What Is Cat Scratch Disease?
Cat Scratch Disease (CSD) is caused by the bite or scratch of a cat infected with Bartonella henselae. It is found in all parts of the world, but the infection occurs more often in the fall and winter. In the United States, about 22,000 cases of CSD are diagnosed annually. There is no evidence that fleas spread the disease from cats to humans. Bartonella henselae does not make a cat appear sick and the cat may carry the agent for months.
Routes of Infection
Humans become infected when a cat infected with B. henselae bites or scratches them. A blister or small bump often develops several days after the scratch or bite and generally is not painful. Lymph nodes close to the blister or bum begins to swell which then become warm and red. This then progresses to include fever, fatigue, loss of appetite, headache, rash, sore throat, and overall ill feeling.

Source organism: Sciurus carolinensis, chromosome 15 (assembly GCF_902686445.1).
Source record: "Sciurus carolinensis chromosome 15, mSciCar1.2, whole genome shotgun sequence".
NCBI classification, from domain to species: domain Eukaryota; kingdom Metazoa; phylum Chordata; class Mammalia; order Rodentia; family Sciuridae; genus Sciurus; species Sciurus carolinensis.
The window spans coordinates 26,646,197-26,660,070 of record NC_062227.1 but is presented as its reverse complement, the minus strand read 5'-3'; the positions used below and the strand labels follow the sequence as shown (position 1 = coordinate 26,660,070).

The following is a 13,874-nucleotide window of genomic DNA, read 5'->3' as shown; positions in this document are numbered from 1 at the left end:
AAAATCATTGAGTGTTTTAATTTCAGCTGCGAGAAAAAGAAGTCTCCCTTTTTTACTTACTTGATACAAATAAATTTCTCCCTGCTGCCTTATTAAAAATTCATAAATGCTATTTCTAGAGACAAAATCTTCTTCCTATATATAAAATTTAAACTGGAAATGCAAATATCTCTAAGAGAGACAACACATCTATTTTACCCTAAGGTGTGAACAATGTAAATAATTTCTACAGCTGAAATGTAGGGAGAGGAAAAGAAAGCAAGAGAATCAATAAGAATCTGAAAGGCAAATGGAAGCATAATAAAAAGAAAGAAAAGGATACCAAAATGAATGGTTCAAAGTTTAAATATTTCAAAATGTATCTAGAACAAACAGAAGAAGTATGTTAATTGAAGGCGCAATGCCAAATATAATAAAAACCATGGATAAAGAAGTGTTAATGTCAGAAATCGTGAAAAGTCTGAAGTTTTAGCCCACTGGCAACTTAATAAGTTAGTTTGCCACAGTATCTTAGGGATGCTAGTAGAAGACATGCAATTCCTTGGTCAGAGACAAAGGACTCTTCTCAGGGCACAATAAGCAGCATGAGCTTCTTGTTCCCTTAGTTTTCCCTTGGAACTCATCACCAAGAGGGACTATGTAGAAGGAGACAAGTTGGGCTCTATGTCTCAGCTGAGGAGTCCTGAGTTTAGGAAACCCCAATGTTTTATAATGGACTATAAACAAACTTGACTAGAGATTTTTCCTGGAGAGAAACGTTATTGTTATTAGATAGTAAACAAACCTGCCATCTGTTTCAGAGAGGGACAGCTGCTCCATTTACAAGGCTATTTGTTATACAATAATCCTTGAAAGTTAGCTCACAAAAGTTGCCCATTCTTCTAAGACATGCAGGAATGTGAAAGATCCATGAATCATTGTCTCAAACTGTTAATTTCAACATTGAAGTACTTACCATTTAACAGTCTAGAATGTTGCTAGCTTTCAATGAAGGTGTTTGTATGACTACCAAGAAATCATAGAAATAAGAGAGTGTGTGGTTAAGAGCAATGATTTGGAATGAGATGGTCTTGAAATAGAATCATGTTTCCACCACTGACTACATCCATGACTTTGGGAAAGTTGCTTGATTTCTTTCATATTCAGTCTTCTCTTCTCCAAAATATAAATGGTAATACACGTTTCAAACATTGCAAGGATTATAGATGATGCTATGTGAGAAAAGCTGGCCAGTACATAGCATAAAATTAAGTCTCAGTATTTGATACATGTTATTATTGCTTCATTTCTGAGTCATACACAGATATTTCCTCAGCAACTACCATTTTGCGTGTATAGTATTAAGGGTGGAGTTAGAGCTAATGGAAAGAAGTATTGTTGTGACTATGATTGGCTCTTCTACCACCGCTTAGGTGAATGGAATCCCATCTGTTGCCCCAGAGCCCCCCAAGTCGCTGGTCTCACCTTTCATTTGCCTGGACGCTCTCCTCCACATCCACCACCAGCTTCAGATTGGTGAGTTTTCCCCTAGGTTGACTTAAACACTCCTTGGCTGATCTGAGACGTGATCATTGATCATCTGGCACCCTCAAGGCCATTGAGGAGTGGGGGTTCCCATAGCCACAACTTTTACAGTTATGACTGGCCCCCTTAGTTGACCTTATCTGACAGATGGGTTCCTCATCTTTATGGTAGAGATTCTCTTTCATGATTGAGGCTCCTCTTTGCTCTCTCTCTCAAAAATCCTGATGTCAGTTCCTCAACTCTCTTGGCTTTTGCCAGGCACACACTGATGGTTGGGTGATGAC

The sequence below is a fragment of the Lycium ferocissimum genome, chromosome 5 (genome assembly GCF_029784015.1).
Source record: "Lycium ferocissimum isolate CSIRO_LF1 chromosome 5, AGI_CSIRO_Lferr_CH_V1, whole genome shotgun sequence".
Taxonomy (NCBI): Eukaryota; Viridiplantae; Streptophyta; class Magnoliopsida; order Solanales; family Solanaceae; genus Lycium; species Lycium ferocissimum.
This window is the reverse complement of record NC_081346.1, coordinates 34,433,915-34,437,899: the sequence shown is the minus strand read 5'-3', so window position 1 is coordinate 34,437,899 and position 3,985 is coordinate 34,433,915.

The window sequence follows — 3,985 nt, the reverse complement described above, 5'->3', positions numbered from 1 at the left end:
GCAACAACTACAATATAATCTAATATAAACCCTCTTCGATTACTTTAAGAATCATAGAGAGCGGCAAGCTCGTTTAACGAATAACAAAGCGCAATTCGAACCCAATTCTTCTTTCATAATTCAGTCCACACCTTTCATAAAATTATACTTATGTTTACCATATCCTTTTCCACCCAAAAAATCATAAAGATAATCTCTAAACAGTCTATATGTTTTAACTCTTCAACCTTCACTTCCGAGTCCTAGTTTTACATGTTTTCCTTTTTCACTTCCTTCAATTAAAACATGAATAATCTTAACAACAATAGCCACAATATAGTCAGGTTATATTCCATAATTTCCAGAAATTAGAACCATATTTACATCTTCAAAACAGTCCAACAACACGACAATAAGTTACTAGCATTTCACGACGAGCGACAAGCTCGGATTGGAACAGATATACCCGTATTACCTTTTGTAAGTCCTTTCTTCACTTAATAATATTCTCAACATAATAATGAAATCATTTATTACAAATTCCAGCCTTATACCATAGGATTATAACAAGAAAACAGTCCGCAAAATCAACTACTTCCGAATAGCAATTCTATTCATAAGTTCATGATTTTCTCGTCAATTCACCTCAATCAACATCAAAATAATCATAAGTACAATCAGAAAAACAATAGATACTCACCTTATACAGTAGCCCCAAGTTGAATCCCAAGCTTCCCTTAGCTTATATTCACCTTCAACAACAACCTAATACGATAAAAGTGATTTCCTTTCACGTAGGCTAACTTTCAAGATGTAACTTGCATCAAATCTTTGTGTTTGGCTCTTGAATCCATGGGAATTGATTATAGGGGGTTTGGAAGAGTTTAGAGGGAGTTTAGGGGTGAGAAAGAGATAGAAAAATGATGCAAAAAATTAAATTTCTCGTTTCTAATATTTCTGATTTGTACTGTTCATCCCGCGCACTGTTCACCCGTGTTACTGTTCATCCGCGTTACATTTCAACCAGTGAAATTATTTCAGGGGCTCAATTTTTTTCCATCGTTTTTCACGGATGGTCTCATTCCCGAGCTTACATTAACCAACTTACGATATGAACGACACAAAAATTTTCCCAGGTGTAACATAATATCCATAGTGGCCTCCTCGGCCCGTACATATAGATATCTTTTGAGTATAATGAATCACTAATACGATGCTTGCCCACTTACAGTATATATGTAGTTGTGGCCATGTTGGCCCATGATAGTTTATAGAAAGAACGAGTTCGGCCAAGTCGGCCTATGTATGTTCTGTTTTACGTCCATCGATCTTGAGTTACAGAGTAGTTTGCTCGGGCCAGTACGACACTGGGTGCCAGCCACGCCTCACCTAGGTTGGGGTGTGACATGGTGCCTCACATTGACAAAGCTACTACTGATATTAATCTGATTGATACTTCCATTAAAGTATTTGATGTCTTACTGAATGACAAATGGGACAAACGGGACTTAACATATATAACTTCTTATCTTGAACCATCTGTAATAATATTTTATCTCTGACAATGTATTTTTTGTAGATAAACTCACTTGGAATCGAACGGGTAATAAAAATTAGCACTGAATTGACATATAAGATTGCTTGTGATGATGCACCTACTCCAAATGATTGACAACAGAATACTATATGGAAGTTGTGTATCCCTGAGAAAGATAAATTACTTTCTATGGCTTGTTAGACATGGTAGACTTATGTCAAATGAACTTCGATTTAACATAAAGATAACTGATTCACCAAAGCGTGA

CSD is not contagious, but people can become infected if an animal’s saliva comes in contact with broken skin or an eye. Having one episode of CSD usually makes people immune for the rest of their lives.
Washing your hands thoroughly with soap and water after handling cats will reduce the risk of acquiring CSD.